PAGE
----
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5 Responses to Let me play NOW! Or I’m going to leave

  1. Over00 says:

    I recently had a similar comment about accessibility to games. As an example, for my project, I added a “log as guest” feature so potential players can take a look with just the click of a button. Too many games will only show you yet another “create an account screen” before allowing to just figure out what the game is about.

    With the huge number of free/web games around, raising a wall between your game and the players is quite a huge mistake. Potential players will just move on to the next flavor of the week before they could even remember the name of your game.

    It’s much like web design where you have less than 10 seconds to catch the attention of visitors before they move on.

  2. Elliot says:

    I’m in total agreement. Lower the resistance and you increase the user base. Pirates of the Burning Sea entered public beta and I thought I would give it a try. First I had to get a File Planet account, then download a 5GB file, sign up for a Sony Station pass, unzip the game (which took forever), run the installer (which extracted more files and took longer than forever), install the game, and then wait for the auto-patcher to complete. This took an entire day (albeit downloading was the major bottleneck). My File Planet download was actually aborted 75% through, which really disappointed me. I found the files through another source but in the end I no longer had the same urge to play. I felt slightly put-out by the number of hoops I had to jump through to try the game.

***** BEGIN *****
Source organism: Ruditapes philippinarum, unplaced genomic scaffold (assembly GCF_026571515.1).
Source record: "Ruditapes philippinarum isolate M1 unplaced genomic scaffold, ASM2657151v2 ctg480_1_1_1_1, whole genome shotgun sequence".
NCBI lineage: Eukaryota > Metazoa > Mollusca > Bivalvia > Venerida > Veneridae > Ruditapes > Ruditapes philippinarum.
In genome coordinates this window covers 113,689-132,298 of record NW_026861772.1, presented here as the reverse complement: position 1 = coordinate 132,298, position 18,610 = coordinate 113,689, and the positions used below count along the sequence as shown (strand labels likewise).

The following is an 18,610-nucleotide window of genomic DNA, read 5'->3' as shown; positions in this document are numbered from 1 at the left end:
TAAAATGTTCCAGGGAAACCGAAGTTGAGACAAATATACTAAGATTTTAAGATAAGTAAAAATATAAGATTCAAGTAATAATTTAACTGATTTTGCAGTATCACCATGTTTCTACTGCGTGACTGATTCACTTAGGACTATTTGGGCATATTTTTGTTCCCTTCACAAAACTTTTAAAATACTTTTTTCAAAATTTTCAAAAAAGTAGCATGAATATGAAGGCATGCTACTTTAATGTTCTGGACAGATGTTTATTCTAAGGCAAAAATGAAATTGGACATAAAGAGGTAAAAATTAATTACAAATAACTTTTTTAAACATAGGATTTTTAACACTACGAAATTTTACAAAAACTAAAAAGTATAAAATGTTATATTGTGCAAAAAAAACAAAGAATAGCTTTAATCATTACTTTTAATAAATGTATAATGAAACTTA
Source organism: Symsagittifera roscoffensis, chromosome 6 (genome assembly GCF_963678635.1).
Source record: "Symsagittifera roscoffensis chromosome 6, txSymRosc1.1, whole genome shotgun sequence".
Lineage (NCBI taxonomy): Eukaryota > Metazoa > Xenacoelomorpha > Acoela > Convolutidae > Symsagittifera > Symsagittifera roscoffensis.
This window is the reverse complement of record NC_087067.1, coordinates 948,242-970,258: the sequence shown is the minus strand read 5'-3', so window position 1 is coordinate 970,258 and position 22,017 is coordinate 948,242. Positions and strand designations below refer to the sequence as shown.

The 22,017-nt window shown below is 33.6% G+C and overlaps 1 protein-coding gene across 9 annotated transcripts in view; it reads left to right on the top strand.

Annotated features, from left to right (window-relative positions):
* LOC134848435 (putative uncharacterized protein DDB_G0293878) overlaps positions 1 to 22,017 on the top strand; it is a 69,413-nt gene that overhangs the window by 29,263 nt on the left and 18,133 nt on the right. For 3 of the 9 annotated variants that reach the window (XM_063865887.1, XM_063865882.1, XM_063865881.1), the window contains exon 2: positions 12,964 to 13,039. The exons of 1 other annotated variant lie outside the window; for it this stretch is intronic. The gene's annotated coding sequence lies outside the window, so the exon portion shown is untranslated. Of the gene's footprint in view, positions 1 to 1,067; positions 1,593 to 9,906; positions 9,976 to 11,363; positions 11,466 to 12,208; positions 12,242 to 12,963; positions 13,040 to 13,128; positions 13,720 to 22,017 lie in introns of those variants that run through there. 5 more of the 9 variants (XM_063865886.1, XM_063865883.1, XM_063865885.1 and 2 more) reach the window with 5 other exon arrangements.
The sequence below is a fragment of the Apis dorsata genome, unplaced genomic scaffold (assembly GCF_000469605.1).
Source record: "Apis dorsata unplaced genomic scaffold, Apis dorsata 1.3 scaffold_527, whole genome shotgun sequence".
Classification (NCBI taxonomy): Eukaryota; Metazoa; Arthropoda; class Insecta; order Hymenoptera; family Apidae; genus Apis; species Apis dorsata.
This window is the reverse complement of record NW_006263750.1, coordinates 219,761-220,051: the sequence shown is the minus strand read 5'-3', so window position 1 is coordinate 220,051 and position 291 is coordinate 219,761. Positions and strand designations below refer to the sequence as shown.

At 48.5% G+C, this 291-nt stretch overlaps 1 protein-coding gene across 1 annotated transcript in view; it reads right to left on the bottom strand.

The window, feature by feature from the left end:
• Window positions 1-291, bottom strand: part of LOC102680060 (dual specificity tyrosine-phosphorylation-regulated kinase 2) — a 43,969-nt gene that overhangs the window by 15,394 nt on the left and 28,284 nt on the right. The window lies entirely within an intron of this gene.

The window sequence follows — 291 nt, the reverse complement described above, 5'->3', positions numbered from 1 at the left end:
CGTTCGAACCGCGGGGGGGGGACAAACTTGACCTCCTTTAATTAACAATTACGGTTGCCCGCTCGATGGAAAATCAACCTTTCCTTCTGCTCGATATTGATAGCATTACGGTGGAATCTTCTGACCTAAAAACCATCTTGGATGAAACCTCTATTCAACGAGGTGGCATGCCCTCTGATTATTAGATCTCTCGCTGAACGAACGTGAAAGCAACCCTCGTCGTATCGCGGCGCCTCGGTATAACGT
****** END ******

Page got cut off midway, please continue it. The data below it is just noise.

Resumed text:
Someone needs to find a solution to this. I’m not entirely sure what it will be, but perhaps a minimal install with downloading in the background is the way to go. I think Steam does an admirable job at getting you into the game as quickly as possible.

  3. Bryant says:

    Hm. An entrance/newbie area with limited textures, perhaps?

  4. S Smith says:

    Very nice, I got this search through google. And I appreciated your time for posting this.

  5. Shannon B says:

    I’ve been MMO hopping for a few weeks now, trying out different games OTHER than WoW. This should be required reading for every person involved with an MMO.

    Final Fantasy Online seems to be the epitome of what not to do. Free trial is only available to North American users even though the main game can be played by anyone. Signing up for the free trial requires a huge amount of hoop jumping, various accounts and several blood samples. Finally though, you need to download the trial from the gamespy download service thingy. If you don’t have a gamespy account, you need to create ANOTHER account which also wants several different pieces of info, blood samples and character witnesses. FINALLY gamespy wants to install stuff on your machine so that you can download the game to install on your machine.

    This is where I drew the line. I really wanted to try Final Fantasy Online, it was probably at the top of my list of games I was considering for long term play, however I have to say any desire to go near it was killed by the aptly named ‘trial’ process.